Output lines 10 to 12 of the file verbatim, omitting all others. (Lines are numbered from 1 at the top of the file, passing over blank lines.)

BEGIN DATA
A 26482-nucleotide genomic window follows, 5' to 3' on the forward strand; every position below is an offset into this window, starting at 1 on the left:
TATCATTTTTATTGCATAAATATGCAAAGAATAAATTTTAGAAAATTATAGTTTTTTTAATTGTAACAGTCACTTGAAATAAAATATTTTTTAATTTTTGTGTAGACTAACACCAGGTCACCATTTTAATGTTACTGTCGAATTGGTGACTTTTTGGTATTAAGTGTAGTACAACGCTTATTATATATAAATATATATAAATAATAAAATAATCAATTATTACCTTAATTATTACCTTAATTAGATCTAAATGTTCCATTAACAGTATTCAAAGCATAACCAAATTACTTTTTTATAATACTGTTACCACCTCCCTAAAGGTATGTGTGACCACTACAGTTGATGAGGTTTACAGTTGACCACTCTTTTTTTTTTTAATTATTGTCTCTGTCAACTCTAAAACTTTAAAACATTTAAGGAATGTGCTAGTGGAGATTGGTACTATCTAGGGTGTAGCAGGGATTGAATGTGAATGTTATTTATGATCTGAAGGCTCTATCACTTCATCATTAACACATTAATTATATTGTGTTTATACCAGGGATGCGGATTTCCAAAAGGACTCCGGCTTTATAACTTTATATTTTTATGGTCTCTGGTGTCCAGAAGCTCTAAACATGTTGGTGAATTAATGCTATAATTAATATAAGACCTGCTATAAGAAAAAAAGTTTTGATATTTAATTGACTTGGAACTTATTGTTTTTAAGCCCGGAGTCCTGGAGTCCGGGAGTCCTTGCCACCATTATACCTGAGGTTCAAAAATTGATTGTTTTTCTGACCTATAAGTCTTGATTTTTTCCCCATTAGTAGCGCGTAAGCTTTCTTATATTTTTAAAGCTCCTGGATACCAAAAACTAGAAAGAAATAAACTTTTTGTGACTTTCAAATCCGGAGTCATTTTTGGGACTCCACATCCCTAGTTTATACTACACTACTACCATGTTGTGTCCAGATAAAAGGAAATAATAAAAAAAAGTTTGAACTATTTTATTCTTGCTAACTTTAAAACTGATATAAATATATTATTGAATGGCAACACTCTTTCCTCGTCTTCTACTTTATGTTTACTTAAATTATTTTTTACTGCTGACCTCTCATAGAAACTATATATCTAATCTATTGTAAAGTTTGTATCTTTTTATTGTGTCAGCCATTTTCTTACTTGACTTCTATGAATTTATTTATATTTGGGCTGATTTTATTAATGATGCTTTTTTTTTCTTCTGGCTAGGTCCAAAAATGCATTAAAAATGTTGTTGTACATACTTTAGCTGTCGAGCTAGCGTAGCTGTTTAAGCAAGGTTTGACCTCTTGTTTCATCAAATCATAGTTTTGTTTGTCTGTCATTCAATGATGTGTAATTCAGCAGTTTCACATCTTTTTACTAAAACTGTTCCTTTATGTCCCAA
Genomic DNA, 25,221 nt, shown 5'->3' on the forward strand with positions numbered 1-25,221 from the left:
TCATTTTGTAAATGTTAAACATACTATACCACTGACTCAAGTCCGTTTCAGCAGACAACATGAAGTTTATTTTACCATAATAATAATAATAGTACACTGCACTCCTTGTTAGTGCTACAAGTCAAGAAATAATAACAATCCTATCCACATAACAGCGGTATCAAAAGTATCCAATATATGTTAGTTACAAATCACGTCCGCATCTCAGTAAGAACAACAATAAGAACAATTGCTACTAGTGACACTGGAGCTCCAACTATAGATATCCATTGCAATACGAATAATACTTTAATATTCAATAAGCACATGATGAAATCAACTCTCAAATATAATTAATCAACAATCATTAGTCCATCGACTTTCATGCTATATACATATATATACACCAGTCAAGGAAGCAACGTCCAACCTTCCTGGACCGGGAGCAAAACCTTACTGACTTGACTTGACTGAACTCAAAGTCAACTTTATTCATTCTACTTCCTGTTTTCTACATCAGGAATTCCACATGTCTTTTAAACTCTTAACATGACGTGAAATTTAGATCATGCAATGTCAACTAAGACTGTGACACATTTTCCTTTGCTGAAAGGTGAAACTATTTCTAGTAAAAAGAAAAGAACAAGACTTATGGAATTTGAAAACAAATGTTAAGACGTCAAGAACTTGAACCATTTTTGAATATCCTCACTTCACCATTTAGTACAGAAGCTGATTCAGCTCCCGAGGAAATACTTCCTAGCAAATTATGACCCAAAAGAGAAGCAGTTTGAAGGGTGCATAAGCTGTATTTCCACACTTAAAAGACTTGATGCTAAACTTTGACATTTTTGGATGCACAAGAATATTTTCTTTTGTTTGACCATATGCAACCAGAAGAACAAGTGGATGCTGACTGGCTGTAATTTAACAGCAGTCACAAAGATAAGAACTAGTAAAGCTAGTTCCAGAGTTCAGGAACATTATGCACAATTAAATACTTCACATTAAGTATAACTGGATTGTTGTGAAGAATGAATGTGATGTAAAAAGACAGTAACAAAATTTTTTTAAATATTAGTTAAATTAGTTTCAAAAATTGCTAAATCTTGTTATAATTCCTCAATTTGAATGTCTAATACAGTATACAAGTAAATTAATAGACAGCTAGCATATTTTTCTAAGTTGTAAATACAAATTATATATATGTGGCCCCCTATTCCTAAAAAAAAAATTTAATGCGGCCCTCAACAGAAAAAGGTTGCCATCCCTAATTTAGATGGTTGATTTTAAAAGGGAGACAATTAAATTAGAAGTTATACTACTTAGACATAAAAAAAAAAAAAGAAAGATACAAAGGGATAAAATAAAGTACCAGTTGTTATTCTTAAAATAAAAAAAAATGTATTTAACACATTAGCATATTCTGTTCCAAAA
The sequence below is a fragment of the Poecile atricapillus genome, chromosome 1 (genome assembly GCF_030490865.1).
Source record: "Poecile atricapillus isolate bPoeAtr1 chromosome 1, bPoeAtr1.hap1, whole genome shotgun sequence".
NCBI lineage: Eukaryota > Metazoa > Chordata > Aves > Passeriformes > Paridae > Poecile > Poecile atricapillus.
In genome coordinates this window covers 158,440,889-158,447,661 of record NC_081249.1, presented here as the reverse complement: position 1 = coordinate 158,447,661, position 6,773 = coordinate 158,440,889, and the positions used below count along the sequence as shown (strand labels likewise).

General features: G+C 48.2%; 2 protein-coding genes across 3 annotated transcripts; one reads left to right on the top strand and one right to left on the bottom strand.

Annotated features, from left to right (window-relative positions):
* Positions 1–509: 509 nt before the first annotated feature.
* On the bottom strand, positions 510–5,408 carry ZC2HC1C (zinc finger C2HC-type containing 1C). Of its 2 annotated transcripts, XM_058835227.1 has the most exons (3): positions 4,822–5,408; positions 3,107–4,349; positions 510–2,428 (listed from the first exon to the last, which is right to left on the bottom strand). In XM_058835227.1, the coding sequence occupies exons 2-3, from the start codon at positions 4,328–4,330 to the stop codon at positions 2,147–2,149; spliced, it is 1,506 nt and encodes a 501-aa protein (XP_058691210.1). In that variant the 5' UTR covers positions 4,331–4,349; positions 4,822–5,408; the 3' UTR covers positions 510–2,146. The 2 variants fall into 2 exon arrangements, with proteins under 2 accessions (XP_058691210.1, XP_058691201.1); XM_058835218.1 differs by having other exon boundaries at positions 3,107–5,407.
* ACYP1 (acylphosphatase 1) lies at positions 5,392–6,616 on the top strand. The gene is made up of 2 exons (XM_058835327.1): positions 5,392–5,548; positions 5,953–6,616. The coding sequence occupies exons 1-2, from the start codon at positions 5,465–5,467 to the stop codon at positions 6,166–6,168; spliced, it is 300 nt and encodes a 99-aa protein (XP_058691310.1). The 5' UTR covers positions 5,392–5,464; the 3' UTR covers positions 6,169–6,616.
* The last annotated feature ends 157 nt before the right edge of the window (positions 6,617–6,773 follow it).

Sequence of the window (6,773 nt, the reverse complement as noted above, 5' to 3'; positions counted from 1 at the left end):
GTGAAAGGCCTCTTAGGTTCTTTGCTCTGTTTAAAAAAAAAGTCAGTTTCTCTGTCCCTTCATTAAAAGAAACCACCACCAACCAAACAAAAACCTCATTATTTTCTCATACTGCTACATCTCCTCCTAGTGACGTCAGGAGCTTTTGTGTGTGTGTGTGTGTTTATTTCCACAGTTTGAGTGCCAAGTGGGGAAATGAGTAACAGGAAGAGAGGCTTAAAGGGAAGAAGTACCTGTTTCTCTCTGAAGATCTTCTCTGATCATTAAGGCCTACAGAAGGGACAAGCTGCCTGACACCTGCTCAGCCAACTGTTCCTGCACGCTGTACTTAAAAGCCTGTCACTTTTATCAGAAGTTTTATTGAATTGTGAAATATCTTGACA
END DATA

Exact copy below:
Annotated features, from left to right (window-relative positions):
* Positions 1–509: 509 nt before the first annotated feature.
* On the bottom strand, positions 510–5,408 carry ZC2HC1C (zinc finger C2HC-type containing 1C). Of its 2 annotated transcripts, XM_058835227.1 has the most exons (3): positions 4,822–5,408; positions 3,107–4,349; positions 510–2,428 (listed from the first exon to the last, which is right to left on the bottom strand). In XM_058835227.1, the coding sequence occupies exons 2-3, from the start codon at positions 4,328–4,330 to the stop codon at positions 2,147–2,149; spliced, it is 1,506 nt and encodes a 501-aa protein (XP_058691210.1). In that variant the 5' UTR covers positions 4,331–4,349; positions 4,822–5,408; the 3' UTR covers positions 510–2,146. The 2 variants fall into 2 exon arrangements, with proteins under 2 accessions (XP_058691210.1, XP_058691201.1); XM_058835218.1 differs by having other exon boundaries at positions 3,107–5,407.